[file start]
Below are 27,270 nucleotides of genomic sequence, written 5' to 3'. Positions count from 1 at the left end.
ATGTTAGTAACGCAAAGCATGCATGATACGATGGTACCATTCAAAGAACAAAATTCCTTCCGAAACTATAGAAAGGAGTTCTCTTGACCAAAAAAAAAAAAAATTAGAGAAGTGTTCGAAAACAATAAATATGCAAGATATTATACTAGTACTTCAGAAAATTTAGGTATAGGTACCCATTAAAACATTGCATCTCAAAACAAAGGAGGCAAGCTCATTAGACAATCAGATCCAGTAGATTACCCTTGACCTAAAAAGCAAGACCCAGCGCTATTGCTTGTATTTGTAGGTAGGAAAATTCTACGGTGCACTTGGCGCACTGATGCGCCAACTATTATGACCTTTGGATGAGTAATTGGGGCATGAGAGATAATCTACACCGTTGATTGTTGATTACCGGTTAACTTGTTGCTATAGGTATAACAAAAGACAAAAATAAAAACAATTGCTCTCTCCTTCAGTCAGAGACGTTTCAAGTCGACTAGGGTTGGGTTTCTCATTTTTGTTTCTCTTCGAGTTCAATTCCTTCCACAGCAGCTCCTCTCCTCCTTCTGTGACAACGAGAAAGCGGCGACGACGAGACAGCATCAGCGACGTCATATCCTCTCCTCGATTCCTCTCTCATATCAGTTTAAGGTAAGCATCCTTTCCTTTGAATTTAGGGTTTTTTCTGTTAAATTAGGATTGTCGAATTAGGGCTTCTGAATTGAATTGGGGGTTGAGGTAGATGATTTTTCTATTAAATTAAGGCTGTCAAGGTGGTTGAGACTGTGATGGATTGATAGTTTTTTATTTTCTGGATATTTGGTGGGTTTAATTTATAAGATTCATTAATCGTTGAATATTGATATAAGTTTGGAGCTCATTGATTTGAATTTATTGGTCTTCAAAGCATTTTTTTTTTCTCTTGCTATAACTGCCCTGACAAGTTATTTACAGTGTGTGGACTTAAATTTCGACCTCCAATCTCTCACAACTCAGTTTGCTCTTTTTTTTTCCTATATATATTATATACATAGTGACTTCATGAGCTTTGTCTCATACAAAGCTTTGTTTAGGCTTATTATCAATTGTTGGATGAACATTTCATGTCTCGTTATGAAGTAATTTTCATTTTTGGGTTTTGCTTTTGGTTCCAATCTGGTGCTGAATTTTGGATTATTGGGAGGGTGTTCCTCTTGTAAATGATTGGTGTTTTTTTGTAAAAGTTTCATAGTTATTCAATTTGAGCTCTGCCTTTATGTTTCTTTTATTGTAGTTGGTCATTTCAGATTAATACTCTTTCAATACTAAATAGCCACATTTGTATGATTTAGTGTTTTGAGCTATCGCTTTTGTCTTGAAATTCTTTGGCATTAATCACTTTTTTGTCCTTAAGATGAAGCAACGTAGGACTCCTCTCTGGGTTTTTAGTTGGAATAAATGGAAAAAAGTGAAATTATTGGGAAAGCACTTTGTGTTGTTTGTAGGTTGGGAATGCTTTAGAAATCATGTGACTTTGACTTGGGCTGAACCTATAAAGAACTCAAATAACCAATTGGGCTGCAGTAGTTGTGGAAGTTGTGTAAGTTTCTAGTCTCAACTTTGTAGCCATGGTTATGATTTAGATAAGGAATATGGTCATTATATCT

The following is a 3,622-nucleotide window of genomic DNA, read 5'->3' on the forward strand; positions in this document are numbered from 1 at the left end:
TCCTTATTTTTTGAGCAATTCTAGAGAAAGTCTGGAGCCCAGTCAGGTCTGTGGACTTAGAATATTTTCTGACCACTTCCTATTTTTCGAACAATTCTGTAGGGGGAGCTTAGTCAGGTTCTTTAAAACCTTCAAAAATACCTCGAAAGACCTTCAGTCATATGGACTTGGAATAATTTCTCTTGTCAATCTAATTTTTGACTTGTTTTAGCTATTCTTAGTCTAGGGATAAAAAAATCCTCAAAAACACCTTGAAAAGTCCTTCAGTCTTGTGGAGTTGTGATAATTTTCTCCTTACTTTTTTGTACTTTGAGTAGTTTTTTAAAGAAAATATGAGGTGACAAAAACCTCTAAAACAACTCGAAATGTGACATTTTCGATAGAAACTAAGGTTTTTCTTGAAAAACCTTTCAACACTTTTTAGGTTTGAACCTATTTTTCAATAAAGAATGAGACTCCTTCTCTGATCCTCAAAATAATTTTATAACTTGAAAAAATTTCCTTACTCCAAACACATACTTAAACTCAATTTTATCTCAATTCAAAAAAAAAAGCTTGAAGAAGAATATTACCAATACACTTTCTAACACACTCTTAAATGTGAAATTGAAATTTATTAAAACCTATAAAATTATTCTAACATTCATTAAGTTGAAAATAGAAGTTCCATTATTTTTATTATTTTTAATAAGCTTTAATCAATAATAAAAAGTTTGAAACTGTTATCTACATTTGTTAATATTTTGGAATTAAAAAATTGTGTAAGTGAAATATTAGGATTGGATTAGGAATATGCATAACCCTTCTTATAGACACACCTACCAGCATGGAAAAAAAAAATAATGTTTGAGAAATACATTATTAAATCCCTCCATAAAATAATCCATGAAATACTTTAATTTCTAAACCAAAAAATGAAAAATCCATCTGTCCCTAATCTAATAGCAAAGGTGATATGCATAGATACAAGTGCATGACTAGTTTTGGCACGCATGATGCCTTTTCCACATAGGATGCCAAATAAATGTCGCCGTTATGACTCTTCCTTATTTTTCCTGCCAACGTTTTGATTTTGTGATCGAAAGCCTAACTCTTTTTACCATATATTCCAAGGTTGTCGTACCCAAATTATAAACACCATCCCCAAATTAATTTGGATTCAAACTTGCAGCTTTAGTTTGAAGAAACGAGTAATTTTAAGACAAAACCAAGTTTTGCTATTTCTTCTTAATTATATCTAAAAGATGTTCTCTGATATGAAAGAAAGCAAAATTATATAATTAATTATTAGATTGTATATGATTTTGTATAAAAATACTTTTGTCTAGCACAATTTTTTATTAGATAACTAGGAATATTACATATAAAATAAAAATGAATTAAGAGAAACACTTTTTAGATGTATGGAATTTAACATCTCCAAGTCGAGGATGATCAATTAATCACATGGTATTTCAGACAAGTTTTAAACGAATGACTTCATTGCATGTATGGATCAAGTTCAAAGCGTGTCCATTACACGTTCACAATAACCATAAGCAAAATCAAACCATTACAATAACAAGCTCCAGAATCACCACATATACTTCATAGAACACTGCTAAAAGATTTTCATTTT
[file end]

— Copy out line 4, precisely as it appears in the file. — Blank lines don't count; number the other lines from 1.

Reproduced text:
TCCTTATTTTTTGAGCAATTCTAGAGAAAGTCTGGAGCCCAGTCAGGTCTGTGGACTTAGAATATTTTCTGACCACTTCCTATTTTTCGAACAATTCTGTAGGGGGAGCTTAGTCAGGTTCTTTAAAACCTTCAAAAATACCTCGAAAGACCTTCAGTCATATGGACTTGGAATAATTTCTCTTGTCAATCTAATTTTTGACTTGTTTTAGCTATTCTTAGTCTAGGGATAAAAAAATCCTCAAAAACACCTTGAAAAGTCCTTCAGTCTTGTGGAGTTGTGATAATTTTCTCCTTACTTTTTTGTACTTTGAGTAGTTTTTTAAAGAAAATATGAGGTGACAAAAACCTCTAAAACAACTCGAAATGTGACATTTTCGATAGAAACTAAGGTTTTTCTTGAAAAACCTTTCAACACTTTTTAGGTTTGAACCTATTTTTCAATAAAGAATGAGACTCCTTCTCTGATCCTCAAAATAATTTTATAACTTGAAAAAATTTCCTTACTCCAAACACATACTTAAACTCAATTTTATCTCAATTCAAAAAAAAAAGCTTGAAGAAGAATATTACCAATACACTTTCTAACACACTCTTAAATGTGAAATTGAAATTTATTAAAACCTATAAAATTATTCTAACATTCATTAAGTTGAAAATAGAAGTTCCATTATTTTTATTATTTTTAATAAGCTTTAATCAATAATAAAAAGTTTGAAACTGTTATCTACATTTGTTAATATTTTGGAATTAAAAAATTGTGTAAGTGAAATATTAGGATTGGATTAGGAATATGCATAACCCTTCTTATAGACACACCTACCAGCATGGAAAAAAAAAATAATGTTTGAGAAATACATTATTAAATCCCTCCATAAAATAATCCATGAAATACTTTAATTTCTAAACCAAAAAATGAAAAATCCATCTGTCCCTAATCTAATAGCAAAGGTGATATGCATAGATACAAGTGCATGACTAGTTTTGGCACGCATGATGCCTTTTCCACATAGGATGCCAAATAAATGTCGCCGTTATGACTCTTCCTTATTTTTCCTGCCAACGTTTTGATTTTGTGATCGAAAGCCTAACTCTTTTTACCATATATTCCAAGGTTGTCGTACCCAAATTATAAACACCATCCCCAAATTAATTTGGATTCAAACTTGCAGCTTTAGTTTGAAGAAACGAGTAATTTTAAGACAAAACCAAGTTTTGCTATTTCTTCTTAATTATATCTAAAAGATGTTCTCTGATATGAAAGAAAGCAAAATTATATAATTAATTATTAGATTGTATATGATTTTGTATAAAAATACTTTTGTCTAGCACAATTTTTTATTAGATAACTAGGAATATTACATATAAAATAAAAATGAATTAAGAGAAACACTTTTTAGATGTATGGAATTTAACATCTCCAAGTCGAGGATGATCAATTAATCACATGGTATTTCAGACAAGTTTTAAACGAATGACTTCATTGCATGTATGGATCAAGTTCAAAGCGTGTCCATTACACGTTCACAATAACCATAAGCAAAATCAAACCATTACAATAACAAGCTCCAGAATCACCACATATACTTCATAGAACACTGCTAAAAGATTTTCATTTT